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Say an airplane wing was damaged by hail, it's really costly to replace the panel due to inaccessible rivets and what not, and the back of the panel is inaccessible to mechanically remove the dent. How are light weight fillers made to fill the gap? Not like the heavy stuff like Bondo that is (was?) used to fill dents on cars, piled on and then sanded smooth. Airplanes need something light weight.

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    $\begingroup$ I don't know of any fillers used on aircraft skins. The problem is that the skin isn't rigid enough to hold a filler like bondo is for cars. When aircraft are hail-damaged they either fly with "speed dimples", or they are reskinned. $\endgroup$ – Ron Beyer Oct 25 '18 at 1:32
  • $\begingroup$ If you want a long read on FAA authorized repair procedures give that a go. $\endgroup$ – Ron Beyer Oct 25 '18 at 1:48
  • $\begingroup$ I’m not an A&P but I’ve worked a lot on small airplanes and I would be shocked if any filler was approved for wing repair. It would be appropriate for non-structural repairs like on fiberglass fairings and wing tips but not on the wings, tail, or fuselage. $\endgroup$ – JScarry Nov 25 '18 at 2:10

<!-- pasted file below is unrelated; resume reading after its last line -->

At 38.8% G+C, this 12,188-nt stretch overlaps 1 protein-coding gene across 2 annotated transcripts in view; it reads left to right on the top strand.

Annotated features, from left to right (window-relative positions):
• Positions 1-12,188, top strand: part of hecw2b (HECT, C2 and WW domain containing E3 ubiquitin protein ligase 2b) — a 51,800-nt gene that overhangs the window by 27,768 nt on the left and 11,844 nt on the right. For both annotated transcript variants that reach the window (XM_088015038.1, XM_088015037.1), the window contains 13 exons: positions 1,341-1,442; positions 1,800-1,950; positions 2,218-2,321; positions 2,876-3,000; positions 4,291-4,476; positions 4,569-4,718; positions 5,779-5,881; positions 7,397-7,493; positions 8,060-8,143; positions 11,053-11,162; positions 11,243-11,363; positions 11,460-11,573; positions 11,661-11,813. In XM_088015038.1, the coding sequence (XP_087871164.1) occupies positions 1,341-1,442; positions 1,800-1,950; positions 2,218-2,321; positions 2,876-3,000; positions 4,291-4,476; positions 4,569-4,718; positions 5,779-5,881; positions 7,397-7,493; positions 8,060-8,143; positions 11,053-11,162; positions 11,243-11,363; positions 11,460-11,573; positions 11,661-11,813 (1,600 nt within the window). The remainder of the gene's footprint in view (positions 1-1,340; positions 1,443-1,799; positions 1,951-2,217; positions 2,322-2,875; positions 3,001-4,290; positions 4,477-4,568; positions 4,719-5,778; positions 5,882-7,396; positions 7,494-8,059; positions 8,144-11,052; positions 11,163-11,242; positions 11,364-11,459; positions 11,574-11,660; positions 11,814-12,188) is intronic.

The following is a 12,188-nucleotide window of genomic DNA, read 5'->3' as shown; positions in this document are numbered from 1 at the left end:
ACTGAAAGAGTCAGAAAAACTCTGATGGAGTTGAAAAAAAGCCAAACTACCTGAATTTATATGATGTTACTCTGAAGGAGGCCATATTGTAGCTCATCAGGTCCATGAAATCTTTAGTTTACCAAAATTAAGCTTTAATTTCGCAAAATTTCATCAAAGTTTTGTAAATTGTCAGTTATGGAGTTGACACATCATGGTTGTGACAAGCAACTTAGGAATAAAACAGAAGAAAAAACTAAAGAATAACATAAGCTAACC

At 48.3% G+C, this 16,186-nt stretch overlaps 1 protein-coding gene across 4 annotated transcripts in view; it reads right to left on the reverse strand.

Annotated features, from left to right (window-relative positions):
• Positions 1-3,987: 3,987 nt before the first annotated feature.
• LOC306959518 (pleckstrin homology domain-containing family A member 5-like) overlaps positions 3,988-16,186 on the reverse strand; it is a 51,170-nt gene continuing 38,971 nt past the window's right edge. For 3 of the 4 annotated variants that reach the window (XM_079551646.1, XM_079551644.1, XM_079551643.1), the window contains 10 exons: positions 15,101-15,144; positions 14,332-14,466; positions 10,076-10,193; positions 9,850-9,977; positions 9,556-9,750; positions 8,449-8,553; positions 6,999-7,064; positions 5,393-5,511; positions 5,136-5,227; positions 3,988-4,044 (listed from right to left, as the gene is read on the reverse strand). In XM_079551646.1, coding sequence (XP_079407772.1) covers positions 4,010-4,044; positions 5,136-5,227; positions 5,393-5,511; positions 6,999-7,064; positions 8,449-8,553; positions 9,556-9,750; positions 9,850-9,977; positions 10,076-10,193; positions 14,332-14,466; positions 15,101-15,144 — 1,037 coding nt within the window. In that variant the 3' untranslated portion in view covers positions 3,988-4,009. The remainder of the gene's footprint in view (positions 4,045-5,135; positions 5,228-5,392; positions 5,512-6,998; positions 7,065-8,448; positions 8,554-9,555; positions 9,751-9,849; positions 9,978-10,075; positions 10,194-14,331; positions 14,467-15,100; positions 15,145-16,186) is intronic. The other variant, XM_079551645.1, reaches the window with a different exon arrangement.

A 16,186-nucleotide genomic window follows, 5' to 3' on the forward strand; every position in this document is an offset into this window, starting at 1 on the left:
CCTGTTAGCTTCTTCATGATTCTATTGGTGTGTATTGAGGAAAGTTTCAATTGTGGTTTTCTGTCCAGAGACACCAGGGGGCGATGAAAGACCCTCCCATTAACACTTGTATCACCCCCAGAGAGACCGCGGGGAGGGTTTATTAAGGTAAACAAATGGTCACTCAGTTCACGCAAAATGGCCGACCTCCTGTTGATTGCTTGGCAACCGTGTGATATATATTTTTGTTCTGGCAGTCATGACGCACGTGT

• $\begingroup$ Poly-Fiber's SuperFil has long been used on aircraft. It adheres very well to aluminum, wood, and composites. Many people specifically use it to fill seams and low points specifically because it adheres well, is easily applied, has a 60 minute pot life and cures to sandable condition in 12 hours. $\endgroup$ – Juan Jimenez Nov 25 '18 at 11:57
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Lightweight body fillers such as Poly-Fiber's SuperFil are two-part epoxy fillers. The reason they are lightweight is that a significant portion of the filler in the epoxy is composed of microballoons, also known as glass microspheres.

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    $\begingroup$ This does not provide an answer to the question. To critique or request clarification from an author, leave a comment below their post. - From Review $\endgroup$ – Sean Nov 25 '18 at 4:01
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    $\begingroup$ @Sean The core of the question is "How are light weight fillers made to fill the gap?" My answer does exactly that, answer how the lightweight filler is made. $\endgroup$ – Juan Jimenez Nov 25 '18 at 11:49

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